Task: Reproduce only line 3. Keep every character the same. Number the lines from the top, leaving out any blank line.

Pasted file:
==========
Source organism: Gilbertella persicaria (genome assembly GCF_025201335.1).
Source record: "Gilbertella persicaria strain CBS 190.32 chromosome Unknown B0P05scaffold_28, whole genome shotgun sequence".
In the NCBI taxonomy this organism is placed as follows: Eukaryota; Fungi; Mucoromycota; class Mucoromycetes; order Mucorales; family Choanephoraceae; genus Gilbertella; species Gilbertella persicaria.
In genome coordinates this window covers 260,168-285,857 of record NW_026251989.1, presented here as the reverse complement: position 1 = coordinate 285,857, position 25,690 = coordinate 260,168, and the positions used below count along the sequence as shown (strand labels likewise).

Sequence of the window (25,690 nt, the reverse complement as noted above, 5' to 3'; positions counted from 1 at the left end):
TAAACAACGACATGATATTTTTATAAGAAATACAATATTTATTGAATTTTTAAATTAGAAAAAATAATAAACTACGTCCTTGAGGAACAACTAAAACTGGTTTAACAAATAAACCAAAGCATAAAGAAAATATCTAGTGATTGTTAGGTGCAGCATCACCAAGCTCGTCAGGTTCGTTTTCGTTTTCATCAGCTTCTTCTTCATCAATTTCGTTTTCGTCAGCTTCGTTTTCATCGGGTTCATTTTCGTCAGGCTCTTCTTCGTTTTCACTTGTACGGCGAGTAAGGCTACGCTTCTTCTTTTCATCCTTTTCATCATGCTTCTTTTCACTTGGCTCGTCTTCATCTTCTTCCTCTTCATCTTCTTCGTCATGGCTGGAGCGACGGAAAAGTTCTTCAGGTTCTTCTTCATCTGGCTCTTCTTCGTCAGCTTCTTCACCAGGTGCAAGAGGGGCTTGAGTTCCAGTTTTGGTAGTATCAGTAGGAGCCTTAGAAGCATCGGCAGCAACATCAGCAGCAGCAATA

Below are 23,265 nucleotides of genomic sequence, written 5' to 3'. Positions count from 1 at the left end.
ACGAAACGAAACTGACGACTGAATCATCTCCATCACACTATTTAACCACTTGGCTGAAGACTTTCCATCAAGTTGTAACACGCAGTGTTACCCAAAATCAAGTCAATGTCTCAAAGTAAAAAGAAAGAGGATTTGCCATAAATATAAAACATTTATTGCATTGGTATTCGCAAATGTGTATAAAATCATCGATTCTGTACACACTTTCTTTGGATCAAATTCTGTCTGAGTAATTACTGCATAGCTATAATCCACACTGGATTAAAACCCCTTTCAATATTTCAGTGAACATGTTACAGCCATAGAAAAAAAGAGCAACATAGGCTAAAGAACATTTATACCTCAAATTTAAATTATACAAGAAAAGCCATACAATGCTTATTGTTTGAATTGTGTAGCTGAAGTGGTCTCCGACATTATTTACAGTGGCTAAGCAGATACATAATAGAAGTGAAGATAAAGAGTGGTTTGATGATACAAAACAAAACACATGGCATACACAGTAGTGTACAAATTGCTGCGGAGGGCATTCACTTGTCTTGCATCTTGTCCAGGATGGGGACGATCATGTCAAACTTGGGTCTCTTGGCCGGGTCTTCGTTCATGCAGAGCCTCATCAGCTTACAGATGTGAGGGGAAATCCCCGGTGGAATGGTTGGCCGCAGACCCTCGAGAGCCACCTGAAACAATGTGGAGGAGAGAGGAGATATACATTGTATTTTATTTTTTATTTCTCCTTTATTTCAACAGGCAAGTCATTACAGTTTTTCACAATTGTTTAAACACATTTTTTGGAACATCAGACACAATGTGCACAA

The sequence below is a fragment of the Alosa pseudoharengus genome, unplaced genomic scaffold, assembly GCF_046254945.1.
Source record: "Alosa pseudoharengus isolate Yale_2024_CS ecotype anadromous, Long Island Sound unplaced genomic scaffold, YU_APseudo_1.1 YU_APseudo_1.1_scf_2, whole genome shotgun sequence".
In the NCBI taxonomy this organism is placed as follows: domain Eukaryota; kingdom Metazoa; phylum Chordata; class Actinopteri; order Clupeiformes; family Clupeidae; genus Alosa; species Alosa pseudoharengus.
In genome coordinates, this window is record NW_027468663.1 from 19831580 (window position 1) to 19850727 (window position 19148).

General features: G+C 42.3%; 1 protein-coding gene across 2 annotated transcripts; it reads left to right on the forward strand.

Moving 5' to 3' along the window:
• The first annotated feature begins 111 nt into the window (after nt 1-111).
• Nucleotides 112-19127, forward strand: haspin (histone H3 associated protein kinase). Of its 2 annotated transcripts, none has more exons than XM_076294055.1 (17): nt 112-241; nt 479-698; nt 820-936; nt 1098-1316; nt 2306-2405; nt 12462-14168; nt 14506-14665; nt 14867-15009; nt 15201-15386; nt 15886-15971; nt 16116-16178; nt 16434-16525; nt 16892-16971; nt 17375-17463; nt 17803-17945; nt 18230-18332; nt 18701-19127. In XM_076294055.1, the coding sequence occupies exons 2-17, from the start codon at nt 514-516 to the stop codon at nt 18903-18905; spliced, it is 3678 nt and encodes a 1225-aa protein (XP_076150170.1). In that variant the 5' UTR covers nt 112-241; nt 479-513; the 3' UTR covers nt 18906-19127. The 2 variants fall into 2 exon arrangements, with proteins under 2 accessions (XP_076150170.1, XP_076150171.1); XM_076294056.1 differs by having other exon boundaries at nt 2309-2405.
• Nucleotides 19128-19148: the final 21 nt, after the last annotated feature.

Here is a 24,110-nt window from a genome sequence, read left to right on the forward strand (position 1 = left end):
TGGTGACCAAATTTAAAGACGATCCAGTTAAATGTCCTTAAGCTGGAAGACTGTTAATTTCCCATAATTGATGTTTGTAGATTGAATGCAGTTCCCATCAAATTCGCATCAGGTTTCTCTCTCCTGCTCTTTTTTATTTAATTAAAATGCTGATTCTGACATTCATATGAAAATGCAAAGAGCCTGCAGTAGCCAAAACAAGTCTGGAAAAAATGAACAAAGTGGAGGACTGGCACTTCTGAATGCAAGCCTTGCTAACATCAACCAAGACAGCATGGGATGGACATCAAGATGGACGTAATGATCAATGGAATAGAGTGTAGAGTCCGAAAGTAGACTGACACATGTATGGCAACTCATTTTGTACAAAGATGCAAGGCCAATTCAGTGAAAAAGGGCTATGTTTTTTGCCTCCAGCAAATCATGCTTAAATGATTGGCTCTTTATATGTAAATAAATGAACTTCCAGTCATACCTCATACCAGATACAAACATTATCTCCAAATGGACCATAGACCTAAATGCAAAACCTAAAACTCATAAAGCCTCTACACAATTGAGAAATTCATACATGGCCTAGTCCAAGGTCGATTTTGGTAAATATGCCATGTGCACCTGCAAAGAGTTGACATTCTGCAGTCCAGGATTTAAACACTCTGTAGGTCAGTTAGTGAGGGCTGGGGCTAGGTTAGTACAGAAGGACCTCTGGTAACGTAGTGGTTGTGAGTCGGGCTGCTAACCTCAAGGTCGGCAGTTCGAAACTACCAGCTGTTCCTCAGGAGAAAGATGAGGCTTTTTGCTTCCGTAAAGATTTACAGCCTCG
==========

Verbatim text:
In the NCBI taxonomy this organism is placed as follows: Eukaryota; Fungi; Mucoromycota; class Mucoromycetes; order Mucorales; family Choanephoraceae; genus Gilbertella; species Gilbertella persicaria.